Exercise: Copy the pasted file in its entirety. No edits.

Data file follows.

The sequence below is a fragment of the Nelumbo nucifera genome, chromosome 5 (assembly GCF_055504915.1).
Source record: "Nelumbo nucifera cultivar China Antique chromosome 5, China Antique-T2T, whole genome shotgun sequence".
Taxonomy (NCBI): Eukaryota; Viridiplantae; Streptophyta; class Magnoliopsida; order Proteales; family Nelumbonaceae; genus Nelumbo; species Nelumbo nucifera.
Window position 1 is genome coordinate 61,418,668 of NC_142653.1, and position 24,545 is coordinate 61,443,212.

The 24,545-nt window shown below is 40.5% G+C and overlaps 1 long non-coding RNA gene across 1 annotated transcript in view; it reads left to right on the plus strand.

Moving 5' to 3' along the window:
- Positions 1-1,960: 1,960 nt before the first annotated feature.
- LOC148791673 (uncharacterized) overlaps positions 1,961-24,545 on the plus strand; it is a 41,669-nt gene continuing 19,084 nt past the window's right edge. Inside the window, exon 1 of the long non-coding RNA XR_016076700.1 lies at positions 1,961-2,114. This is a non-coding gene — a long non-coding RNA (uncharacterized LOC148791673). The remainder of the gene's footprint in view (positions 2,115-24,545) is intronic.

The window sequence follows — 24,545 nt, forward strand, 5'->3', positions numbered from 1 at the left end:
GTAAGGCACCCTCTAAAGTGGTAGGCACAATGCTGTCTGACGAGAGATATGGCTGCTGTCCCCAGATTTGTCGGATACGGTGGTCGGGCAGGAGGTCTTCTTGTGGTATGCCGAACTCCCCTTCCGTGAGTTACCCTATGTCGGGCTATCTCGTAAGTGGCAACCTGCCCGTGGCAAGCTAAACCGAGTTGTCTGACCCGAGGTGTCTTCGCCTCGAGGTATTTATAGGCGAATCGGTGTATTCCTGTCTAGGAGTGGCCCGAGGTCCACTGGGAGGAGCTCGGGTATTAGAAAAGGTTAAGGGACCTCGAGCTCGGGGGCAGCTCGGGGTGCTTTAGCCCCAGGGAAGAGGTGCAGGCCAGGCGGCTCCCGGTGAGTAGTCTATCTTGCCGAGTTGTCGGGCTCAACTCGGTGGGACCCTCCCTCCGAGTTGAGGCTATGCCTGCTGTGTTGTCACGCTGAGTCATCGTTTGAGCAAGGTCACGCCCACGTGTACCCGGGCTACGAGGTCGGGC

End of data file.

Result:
The sequence below is a fragment of the Nelumbo nucifera genome, chromosome 5 (assembly GCF_055504915.1).
Source record: "Nelumbo nucifera cultivar China Antique chromosome 5, China Antique-T2T, whole genome shotgun sequence".
Taxonomy (NCBI): Eukaryota; Viridiplantae; Streptophyta; class Magnoliopsida; order Proteales; family Nelumbonaceae; genus Nelumbo; species Nelumbo nucifera.
Window position 1 is genome coordinate 61,418,668 of NC_142653.1, and position 24,545 is coordinate 61,443,212.

The 24,545-nt window shown below is 40.5% G+C and overlaps 1 long non-coding RNA gene across 1 annotated transcript in view; it reads left to right on the plus strand.

Moving 5' to 3' along the window:
- Positions 1-1,960: 1,960 nt before the first annotated feature.
- LOC148791673 (uncharacterized) overlaps positions 1,961-24,545 on the plus strand; it is a 41,669-nt gene continuing 19,084 nt past the window's right edge. Inside the window, exon 1 of the long non-coding RNA XR_016076700.1 lies at positions 1,961-2,114. This is a non-coding gene — a long non-coding RNA (uncharacterized LOC148791673). The remainder of the gene's footprint in view (positions 2,115-24,545) is intronic.

The window sequence follows — 24,545 nt, forward strand, 5'->3', positions numbered from 1 at the left end:
GTAAGGCACCCTCTAAAGTGGTAGGCACAATGCTGTCTGACGAGAGATATGGCTGCTGTCCCCAGATTTGTCGGATACGGTGGTCGGGCAGGAGGTCTTCTTGTGGTATGCCGAACTCCCCTTCCGTGAGTTACCCTATGTCGGGCTATCTCGTAAGTGGCAACCTGCCCGTGGCAAGCTAAACCGAGTTGTCTGACCCGAGGTGTCTTCGCCTCGAGGTATTTATAGGCGAATCGGTGTATTCCTGTCTAGGAGTGGCCCGAGGTCCACTGGGAGGAGCTCGGGTATTAGAAAAGGTTAAGGGACCTCGAGCTCGGGGGCAGCTCGGGGTGCTTTAGCCCCAGGGAAGAGGTGCAGGCCAGGCGGCTCCCGGTGAGTAGTCTATCTTGCCGAGTTGTCGGGCTCAACTCGGTGGGACCCTCCCTCCGAGTTGAGGCTATGCCTGCTGTGTTGTCACGCTGAGTCATCGTTTGAGCAAGGTCACGCCCACGTGTACCCGGGCTACGAGGTCGGGC